Tuesday, January 30, 2018

Only Gistradagis

The Gothic word for "tomorrow" is 𐌲𐌹𐍃𐍄𐍂𐌰𐌳𐌰𐌲𐌹𐍃, gistradagis. If that word looks familiar, it should. It's a compound made up of two elements:

gistra-, which is cognate with Old English geostran- which in Modern English becomes yester-.

-dagis is of course from dags, cognate with Old English dæg which becomes Modern English day.

That's right. The Gothic word for "tomorrow" is the same as our word for "yesterday." This is doubly curious, because the same set of compounds in every single cognate language, including words like Latin hesternus, mean "the day before this day." Gothic is the only one where it means "the day after this day."

In A Gothic Etymological Dictionary, Lehmann speculates the reason for this might be that the Proto-Germanic prefix *gistr- may have originally meant "adjacent day," and that in non-Gothic languages it may have taken the meaning "previous day" whereas in Gothic it took the meaning "next day."

Possibly supporting this idea is that in the Old Norse poem Hamðismál we see the cognate form used to speak of the next day:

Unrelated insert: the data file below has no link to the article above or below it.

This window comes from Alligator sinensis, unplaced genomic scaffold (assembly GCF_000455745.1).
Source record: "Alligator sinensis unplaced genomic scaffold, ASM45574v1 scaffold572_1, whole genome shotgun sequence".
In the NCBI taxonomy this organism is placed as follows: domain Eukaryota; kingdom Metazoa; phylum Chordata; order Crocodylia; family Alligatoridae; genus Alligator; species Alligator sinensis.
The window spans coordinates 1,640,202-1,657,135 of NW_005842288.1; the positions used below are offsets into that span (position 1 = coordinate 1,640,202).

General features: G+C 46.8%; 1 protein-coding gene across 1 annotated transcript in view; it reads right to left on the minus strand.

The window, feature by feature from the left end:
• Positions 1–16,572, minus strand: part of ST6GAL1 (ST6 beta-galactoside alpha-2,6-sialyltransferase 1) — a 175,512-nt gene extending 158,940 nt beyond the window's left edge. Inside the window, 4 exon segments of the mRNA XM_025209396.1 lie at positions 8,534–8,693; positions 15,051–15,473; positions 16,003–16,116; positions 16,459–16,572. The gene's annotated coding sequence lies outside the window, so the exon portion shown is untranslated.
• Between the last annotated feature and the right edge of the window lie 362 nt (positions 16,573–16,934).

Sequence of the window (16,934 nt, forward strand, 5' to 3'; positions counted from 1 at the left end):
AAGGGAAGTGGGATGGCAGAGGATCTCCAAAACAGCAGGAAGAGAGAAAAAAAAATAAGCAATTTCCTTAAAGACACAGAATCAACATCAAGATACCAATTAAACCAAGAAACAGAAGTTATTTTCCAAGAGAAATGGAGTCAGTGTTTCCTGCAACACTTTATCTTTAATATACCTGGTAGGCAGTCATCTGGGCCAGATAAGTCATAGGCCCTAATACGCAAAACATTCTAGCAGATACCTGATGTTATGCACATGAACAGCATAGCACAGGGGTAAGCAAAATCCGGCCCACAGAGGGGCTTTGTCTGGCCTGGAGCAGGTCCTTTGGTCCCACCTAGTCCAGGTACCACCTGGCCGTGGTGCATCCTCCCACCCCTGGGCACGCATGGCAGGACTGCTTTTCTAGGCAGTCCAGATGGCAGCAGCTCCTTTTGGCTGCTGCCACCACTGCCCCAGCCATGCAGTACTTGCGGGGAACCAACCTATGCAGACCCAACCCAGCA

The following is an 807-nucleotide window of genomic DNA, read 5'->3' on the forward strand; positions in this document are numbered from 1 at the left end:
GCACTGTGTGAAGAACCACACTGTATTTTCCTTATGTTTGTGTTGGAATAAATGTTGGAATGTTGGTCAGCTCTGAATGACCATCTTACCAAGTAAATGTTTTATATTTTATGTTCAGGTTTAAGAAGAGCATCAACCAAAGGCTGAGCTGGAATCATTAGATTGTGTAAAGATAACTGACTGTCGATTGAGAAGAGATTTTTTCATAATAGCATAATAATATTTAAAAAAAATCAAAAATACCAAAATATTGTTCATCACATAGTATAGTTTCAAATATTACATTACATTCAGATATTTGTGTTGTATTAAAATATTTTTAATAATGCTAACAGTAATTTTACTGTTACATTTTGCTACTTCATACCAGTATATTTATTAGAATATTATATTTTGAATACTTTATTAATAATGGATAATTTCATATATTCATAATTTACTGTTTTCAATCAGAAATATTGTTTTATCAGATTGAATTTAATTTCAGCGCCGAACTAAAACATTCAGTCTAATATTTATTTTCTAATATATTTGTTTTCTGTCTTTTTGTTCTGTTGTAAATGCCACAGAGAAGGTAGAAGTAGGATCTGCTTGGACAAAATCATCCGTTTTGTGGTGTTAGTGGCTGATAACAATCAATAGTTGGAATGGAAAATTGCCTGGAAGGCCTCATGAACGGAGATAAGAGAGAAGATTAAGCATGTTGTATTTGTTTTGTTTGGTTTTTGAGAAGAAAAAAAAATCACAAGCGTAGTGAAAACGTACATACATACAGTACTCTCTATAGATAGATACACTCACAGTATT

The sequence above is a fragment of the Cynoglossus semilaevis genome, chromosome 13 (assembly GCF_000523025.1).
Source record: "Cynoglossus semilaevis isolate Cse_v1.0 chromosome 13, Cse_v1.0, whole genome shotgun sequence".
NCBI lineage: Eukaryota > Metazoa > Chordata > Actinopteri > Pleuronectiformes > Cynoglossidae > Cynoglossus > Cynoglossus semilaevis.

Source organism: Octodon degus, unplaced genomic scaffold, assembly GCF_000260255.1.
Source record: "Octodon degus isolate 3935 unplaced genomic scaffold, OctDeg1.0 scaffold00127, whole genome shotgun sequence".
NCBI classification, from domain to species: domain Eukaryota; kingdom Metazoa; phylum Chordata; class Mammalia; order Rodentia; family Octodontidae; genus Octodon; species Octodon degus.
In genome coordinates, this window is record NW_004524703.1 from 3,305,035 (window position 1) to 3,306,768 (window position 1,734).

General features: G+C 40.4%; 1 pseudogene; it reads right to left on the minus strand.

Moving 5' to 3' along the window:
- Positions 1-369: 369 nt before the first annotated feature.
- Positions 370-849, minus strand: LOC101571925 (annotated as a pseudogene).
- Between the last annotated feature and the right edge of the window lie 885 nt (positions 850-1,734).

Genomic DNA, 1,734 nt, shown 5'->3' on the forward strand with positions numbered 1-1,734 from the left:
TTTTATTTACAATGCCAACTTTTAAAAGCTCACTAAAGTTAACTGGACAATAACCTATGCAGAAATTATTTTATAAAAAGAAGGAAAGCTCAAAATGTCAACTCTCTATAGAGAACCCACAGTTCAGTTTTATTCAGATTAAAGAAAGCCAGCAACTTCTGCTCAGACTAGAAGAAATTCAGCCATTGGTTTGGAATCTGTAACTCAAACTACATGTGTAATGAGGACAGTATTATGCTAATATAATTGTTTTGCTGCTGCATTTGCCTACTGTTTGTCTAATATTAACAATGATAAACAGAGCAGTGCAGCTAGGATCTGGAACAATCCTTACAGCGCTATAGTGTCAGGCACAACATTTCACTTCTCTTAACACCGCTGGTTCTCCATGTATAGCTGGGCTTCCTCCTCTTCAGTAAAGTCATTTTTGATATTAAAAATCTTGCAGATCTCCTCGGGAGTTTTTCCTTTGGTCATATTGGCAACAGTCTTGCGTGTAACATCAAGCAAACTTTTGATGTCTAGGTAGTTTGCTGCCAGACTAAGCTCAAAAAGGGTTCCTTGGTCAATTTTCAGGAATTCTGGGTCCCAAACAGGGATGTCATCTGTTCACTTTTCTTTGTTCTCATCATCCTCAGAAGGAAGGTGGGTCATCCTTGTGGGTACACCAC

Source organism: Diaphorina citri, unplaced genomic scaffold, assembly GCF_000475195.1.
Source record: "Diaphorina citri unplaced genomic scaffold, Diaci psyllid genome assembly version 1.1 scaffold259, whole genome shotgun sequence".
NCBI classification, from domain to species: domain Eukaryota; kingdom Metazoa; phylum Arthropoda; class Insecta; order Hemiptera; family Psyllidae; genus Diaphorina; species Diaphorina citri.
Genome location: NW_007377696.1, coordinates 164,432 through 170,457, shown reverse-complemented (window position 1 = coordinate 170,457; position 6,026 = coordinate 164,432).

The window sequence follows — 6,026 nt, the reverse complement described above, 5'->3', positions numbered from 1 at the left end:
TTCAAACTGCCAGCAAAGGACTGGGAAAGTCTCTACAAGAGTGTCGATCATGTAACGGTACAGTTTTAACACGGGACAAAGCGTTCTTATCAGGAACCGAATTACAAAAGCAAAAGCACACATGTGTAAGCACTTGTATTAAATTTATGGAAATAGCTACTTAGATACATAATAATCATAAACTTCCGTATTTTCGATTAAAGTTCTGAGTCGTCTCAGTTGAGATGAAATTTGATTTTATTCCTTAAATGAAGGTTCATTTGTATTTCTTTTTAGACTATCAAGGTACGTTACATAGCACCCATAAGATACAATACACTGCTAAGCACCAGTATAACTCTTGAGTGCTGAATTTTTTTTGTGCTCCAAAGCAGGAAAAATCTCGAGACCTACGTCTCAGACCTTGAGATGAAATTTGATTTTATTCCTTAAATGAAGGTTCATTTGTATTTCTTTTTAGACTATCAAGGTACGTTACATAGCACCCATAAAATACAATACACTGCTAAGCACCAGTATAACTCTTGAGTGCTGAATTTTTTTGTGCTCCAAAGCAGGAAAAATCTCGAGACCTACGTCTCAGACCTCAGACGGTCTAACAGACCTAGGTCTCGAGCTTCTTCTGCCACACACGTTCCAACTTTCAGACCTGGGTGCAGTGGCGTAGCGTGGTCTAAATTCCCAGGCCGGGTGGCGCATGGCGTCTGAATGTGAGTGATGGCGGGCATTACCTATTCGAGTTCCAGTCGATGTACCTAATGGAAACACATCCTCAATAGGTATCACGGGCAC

Vel höfum vit vegit,
stöndum á val Gotna,
ofan eggmóðum,
sem ernir á kvisti;
góðs höfum tírar fengit,
þótt skylim nú eða í gær deyja;
kveld lifir maðr ekki
eftir kvið norna."
(Hamðismál stanza 30)


Currently reading: Worlds of Medieval Europe, by Clifford Backman
Current audio book: The Hobbit, by J.R.R. Tolkien
Currently translating: Aiwaggeljo Þairh Maþþaiu, Chapter VI, from Wright's Gothic Grammar.

Sunday, January 28, 2018

Hygelac’s Raid and the Necklace of the Brosings, Pt 1

In lines 1192-1214 of the Beowulf poem, Wealtheow gives the poem’s hero a necklace or torc which provokes an ominous prediction of the future: Beowulf will give it to Queen Hygd, who will give it in turn to King Hygelac of the Geats. Hygelac will wear it during the doomed Frisian raid in which he loses his life in battle with the Franks, and “a worse warrior strips the slain” (Beowulf 1212).

But, as with the hilt of the giant’s sword which Beowulf gave to Hrothgar, meditation on this artifact turns the gaze of the reader not only toward a possible future, but also on a legendary past. Wealtheow’s torc is the greatest “treasure of heroes, since Hama carried away… the necklace of the Brosings… fleeing the treacherous hate of Eormenric, chose long-lasting reward” (Beowulf 1199-1200).

This reference is as tantalizing as it is cryptic. Who are Hama, Eormenric, and the Brosings, and why is their story significant in the context of Wealtheow’s gift and Hygelac’s eventual demise? Beneath these allusions lies a tantalizing hint at a body of legendary tales which would have been known to the poet’s audience, but which are now lost.